As a proof of the high estimation in which Gwalchmai's powers of persuasion were held, the following translation from the Myvyrian Archaiology (I. 178) may be adduced:--



Between Trystan the son of Tallwch, and Gwalchmai the son of Gwyar, after Trystan had been absent three years from Arthur's Court, in displeasure, and Arthur had sent eight-and-twenty warriors to seize him, and bring him to Arthur, and Trystan smote them all down, one after another, and came not for any one, but for Gwalchmai with the Golden Tongue.


Tumultuous is the nature of the wave,
When the sea is at its height--
Who art thou, mysterious warrior?


Tumultuous are the waves and the thunder.
In their bursting forth let them be tumultuous.
In the day of conflict I am Trystan.


Trystan of the faultless speech,
Who, in the day of battle, would not retreat,
A companion of thine was Gwalchmai.


I would do for Gwalchmai in that day,
In the which the work of slaughter is let loose,
That which one brother would not do for another. p. 58


Trystan, endowed with brilliant qualities,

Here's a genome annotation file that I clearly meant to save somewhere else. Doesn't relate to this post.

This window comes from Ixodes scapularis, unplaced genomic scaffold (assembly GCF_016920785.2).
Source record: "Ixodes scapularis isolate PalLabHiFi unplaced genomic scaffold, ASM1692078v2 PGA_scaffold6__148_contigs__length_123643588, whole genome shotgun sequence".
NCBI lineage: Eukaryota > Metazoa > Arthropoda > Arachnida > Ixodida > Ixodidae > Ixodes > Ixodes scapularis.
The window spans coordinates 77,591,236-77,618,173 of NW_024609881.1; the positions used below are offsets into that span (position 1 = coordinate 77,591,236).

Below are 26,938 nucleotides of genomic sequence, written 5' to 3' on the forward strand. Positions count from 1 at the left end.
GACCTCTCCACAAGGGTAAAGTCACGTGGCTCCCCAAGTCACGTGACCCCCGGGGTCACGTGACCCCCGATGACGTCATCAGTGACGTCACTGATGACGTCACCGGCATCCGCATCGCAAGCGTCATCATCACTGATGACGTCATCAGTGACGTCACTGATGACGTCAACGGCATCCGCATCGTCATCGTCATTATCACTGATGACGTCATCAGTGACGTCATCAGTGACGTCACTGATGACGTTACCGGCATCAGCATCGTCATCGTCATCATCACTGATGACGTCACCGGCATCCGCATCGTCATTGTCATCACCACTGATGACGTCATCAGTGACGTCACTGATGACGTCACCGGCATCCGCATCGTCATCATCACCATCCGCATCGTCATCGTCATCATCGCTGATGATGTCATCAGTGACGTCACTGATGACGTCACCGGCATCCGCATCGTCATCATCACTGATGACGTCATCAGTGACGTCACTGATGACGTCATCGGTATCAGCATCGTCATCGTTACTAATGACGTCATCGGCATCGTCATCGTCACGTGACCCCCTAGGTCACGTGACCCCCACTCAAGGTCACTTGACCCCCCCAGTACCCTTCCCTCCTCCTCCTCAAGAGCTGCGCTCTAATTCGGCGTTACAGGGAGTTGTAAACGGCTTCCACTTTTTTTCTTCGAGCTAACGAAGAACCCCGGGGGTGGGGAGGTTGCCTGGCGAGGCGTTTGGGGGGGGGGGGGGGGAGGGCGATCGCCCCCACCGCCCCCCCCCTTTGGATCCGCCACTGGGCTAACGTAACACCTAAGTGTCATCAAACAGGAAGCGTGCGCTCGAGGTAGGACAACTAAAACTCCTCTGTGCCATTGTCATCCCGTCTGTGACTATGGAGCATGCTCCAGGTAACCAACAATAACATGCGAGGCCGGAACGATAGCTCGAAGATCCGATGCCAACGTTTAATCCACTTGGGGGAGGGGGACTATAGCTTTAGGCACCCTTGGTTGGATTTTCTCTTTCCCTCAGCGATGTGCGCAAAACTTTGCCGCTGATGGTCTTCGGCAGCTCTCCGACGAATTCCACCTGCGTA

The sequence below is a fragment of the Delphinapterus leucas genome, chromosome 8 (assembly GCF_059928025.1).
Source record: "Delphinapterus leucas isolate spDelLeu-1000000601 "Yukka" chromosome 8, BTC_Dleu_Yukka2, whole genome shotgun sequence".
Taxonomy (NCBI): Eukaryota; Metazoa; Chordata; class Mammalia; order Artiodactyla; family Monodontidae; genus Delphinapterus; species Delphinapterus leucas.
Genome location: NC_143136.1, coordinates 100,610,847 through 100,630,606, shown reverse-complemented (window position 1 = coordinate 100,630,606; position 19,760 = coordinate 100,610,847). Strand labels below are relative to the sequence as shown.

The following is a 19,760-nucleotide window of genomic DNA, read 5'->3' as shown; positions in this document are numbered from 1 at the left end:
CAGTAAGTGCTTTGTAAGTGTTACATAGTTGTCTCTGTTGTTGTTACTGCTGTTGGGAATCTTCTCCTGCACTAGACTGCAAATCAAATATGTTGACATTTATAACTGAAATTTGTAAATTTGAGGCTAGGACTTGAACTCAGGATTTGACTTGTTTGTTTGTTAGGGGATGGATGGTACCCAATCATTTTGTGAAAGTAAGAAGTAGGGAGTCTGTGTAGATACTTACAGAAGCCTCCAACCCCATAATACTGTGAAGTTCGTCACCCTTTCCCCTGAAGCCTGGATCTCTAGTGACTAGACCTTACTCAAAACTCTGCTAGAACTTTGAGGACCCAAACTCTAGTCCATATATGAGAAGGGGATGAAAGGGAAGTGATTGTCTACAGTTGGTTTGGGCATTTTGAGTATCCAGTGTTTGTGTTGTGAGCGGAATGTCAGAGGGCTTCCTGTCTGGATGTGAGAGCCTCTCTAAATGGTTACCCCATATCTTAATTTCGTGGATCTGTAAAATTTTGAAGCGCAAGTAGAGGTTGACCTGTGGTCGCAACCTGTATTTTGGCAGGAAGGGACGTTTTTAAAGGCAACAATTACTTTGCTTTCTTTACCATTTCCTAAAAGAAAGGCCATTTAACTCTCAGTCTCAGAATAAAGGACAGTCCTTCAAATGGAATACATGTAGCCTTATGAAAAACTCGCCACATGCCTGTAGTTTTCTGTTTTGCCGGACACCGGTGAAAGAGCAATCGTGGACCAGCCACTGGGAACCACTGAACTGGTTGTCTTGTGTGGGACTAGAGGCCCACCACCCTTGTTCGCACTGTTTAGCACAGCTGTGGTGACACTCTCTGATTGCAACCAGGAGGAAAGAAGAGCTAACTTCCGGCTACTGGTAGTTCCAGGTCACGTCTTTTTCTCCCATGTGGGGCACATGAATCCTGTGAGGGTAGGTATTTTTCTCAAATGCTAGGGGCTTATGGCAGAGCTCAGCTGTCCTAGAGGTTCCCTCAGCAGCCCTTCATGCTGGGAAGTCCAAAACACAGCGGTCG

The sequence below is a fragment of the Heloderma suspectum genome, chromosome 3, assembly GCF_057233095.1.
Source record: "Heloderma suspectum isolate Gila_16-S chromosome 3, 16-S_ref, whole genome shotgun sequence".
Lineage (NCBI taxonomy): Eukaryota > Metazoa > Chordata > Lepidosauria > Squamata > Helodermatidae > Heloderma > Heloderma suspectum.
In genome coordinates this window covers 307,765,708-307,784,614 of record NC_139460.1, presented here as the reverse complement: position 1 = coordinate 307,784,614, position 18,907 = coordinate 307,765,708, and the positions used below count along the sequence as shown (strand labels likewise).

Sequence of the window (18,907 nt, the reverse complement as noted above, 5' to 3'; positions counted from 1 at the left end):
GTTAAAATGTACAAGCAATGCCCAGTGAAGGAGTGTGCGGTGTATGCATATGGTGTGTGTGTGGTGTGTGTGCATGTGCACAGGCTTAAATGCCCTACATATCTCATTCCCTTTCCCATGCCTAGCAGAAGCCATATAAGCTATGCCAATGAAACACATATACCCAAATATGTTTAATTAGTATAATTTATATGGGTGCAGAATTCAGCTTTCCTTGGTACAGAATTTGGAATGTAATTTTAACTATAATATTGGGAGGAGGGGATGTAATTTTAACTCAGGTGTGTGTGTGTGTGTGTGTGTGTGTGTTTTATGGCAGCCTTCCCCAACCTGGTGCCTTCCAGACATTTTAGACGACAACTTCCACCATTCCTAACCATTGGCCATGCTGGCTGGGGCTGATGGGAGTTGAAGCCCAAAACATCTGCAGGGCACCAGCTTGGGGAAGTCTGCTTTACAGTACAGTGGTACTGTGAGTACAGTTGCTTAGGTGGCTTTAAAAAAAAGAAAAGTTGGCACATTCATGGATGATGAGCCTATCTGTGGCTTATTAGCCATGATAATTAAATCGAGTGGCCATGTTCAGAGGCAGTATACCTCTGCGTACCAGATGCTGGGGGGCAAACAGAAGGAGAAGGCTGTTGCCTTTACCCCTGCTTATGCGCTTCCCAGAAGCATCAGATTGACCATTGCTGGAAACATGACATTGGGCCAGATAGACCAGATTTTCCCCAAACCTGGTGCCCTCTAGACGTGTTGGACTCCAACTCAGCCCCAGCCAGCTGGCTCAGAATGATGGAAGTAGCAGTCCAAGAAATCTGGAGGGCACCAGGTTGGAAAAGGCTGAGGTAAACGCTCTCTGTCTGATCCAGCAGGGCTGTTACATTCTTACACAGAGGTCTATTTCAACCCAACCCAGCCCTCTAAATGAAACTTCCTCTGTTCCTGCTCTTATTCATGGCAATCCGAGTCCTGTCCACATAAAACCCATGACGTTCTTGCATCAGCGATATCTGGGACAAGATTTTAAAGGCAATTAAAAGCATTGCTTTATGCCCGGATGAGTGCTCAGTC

Whose spear has oft been shivered in the toil of war,
I am Gwalchmai the nephew of Arthur.


Gwalchmai, there swifter than Mydrin,
Shouldst thou be in danger,
I would cause blood to flow till it reached the knees.


Trystan, for thy sake would I strive
Until my wrist should fail me;
Also for thee I would do my utmost.


I ask it in defiance,
I ask it not through fear,--
Who are the warriors before me?


Trystan, of distinguished qualities,
Are they not known to thee?
It is the household of Arthur that comes.


Arthur will I not shun,
To nine hundred combats will I dare him,--
If I am slain, I will also slay.


Trystan, the friend of damsels,
Before commencing the work of strife,
The best of all things is peace.


Let me but have my sword upon my thigh,
And my right hand to defend me,
And I myself will be more formidable than they all.